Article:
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Brooklyn Bridge Under Wraps

Thursday, September 23, 2010

(Kate Hinds, Transportation Nation) WNYC went out on the Brooklyn Bridge last week to check on the progress of that structure's $508 million, four-year rehabilitation. The galvanized steel containment shields are going up, the off-white canvas is being hung, and the pedestrian/bike walkway has narrowed about a foot and a half.

To read the rest of the story, click here.

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Aging Infrastructure Not Good For Business

Thursday, September 23, 2010

(Kate Hinds, Transportation Nation) The U.S. Chamber of Commerce released its first "Transportation Performance Indexes" today, which look at how the country's infrastructure is "serving the needs of the U.S. economy and business community."

The report looks at both the overall picture and on a state-by-state basis, and draws the conclusion that the transportation system is not keeping up with the demands placed upon it.

"The bottom line is this: our nation's deteriorating infrastructure is placing a major drag on our economic growth," said Thomas Donohue, the Chamber's president and CEO. The indexes' web page quotes one statistic that says it will take $148 billion just to keep freight rail operational in the year 2035--which is a bit more than President Obama's $50 billion infrastructure plan.  -- Kate Hinds, Transportation Nation

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Billings to Ban Distracted Driving

Thursday, September 23, 2010

(Jackie Yamanaka, Yellowstone Public Radio) Montana has no law banning cell phone use or texting while driving--but that will soon change in the state's largest city. An ordinance going into effect next month says if a Billings City police officer sees a driver holding up a cell phone to their ear, or texting while driving, that driver can be immediately pulled over and given a written warning or a citation.

For a first offense, the fine is $110. Billings Police Chief Rich St. John says he’s hoping the law will deter drivers from using a cell phone while driving. “If we don’t write a ticket for this, I’m okay with that," he says, "as long as we get compliance. Because ultimately the goal is to get people’s heads out of the cell phone or Blackberry and out on the road where it belongs.”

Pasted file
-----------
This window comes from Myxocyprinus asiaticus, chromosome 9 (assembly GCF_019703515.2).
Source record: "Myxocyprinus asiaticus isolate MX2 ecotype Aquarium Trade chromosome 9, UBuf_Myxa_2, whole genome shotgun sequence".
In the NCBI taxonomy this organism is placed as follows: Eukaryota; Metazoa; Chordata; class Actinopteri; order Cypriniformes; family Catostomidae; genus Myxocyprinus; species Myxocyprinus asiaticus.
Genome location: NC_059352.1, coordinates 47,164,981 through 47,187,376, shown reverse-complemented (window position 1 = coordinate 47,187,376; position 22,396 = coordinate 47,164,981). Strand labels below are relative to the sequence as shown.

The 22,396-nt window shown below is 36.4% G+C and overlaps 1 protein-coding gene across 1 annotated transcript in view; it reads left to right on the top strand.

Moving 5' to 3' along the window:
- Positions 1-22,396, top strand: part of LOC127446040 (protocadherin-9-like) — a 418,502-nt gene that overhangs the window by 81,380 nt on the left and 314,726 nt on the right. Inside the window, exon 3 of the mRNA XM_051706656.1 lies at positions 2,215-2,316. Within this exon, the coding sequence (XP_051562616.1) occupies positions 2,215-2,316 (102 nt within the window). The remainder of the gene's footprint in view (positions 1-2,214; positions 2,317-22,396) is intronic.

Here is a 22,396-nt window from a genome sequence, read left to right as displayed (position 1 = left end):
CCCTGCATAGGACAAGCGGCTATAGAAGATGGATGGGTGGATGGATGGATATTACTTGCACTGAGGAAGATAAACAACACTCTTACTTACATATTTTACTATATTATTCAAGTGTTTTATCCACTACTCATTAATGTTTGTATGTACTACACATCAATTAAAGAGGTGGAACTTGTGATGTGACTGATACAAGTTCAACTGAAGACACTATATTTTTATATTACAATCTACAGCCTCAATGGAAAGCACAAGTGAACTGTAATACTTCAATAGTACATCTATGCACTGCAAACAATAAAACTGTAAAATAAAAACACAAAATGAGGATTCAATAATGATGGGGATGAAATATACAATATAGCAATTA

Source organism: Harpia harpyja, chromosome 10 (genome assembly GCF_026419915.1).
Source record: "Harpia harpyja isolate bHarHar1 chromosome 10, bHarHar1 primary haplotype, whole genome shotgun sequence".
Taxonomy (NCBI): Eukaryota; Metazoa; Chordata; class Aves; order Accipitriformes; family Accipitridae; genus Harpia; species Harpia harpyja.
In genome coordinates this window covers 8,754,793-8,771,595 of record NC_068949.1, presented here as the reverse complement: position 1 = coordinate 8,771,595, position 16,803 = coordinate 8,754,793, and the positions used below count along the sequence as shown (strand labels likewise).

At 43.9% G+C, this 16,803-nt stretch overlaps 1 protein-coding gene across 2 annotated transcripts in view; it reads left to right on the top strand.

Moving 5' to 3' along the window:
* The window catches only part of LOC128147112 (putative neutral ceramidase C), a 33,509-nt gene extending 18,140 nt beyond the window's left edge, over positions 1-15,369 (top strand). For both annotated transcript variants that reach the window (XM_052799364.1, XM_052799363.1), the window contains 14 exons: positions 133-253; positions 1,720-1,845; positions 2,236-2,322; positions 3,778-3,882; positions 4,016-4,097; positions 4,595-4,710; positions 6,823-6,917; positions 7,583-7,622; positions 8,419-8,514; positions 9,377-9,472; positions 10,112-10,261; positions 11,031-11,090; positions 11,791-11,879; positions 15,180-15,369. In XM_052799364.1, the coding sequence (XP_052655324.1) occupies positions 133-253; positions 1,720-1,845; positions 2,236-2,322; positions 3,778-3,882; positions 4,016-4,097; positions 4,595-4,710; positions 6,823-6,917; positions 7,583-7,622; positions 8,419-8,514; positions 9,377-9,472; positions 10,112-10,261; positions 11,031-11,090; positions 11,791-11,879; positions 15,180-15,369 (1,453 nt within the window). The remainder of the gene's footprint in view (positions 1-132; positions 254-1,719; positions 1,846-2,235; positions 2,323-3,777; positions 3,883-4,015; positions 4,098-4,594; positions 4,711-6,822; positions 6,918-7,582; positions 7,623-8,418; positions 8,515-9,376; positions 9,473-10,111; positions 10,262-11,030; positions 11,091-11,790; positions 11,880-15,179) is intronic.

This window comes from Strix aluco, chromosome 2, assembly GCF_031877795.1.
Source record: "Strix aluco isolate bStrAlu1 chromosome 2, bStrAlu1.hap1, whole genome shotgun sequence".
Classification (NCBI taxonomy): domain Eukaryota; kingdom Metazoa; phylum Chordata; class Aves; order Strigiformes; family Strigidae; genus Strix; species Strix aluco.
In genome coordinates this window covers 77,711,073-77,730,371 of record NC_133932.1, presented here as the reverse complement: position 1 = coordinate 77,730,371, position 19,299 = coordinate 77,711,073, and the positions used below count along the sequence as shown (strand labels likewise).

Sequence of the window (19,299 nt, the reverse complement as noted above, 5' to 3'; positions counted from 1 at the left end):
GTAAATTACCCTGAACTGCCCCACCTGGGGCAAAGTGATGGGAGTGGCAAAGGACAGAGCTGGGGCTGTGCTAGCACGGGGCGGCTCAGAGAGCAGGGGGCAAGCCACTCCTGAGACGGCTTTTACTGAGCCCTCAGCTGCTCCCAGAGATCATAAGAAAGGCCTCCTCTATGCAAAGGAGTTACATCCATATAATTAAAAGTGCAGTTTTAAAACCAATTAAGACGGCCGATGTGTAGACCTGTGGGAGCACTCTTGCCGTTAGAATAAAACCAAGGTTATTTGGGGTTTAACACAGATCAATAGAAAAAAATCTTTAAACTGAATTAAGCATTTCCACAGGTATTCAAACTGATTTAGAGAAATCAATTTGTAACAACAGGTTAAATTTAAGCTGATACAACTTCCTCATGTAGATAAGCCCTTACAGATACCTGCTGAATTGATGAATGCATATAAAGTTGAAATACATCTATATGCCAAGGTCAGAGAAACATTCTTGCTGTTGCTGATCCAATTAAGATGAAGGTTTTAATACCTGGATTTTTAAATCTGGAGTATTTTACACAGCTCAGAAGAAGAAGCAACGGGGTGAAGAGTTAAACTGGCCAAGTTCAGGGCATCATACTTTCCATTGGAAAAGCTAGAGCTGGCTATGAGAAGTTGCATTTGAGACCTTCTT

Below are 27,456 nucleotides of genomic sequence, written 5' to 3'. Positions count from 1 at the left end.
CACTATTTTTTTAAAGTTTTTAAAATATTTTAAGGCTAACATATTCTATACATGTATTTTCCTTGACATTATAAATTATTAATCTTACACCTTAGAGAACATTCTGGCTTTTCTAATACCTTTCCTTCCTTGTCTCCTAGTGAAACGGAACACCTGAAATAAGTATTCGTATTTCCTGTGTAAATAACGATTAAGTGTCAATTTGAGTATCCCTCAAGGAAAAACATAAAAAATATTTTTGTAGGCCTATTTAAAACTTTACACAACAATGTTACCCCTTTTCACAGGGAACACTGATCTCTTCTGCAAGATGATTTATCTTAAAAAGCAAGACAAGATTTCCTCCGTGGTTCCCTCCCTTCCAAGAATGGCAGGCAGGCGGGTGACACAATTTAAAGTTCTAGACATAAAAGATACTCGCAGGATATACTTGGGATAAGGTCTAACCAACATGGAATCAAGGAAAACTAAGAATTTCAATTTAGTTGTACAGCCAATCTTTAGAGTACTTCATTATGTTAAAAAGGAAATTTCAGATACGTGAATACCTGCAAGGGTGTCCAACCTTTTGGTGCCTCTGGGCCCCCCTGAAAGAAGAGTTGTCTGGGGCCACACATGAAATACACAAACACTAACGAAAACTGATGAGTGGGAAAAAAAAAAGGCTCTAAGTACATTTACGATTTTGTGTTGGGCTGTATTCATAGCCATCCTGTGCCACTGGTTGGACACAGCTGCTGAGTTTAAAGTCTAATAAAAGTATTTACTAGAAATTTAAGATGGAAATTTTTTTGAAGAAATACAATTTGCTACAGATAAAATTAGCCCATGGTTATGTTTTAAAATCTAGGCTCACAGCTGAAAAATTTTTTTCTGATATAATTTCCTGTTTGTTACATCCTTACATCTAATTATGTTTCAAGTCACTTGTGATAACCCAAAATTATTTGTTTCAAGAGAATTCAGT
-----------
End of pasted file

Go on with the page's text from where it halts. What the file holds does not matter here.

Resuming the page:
People who use a hands-free device are exempt from this ordinance, as are emergency responders, such as police and firefighters. The ban takes effect October 31, 2010.

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APTA: Public Transit up for the First Time Since Late 2008

Thursday, September 23, 2010

(Andrea Bernstein, Transportation Nation) 2008 was  a watershed year for transit in the U.S. -- as gas prices approached $5 a gallon many Americans switched to transit for many trips.  Cities like Charlotte, Denver, and Phoenix were adding capacity, and suddenly riding on a train and checking your email began to seem like a better idea than cursing traffic.  But then the economy tanked, fewer people had jobs to go to, and trips on all modes, including transit,plummeted.

That may be changing. The American Public Transit Association is reporting that transit trips ticked up by 0.1 percent in the second quarter of 2010. APTA says that may be because the economy is actually shivering to life. "History shows that as the economy grows, public transit ridership tends to increase. This rise in ridership offers a glimmer of hope that we may be coming out of the economic recession and ridership will continue to move upward.”

Still -- the federal government has yet to come up with a plan to fund transportation on a continuing basis, the President's labor day plan to spend $50 billion on roads, rails, and airports is stalled, and local transit systems are slashing capacity.   One of the largest transit expansion plans in the nation -- the ARC trans-Hudson tunnel from New Jersey to New York, may be on the brink of going on permanent hold.

With this backdrop, can any one lay out a scenario where transit capacity is ready to capture a desire by commuters to leave their cars?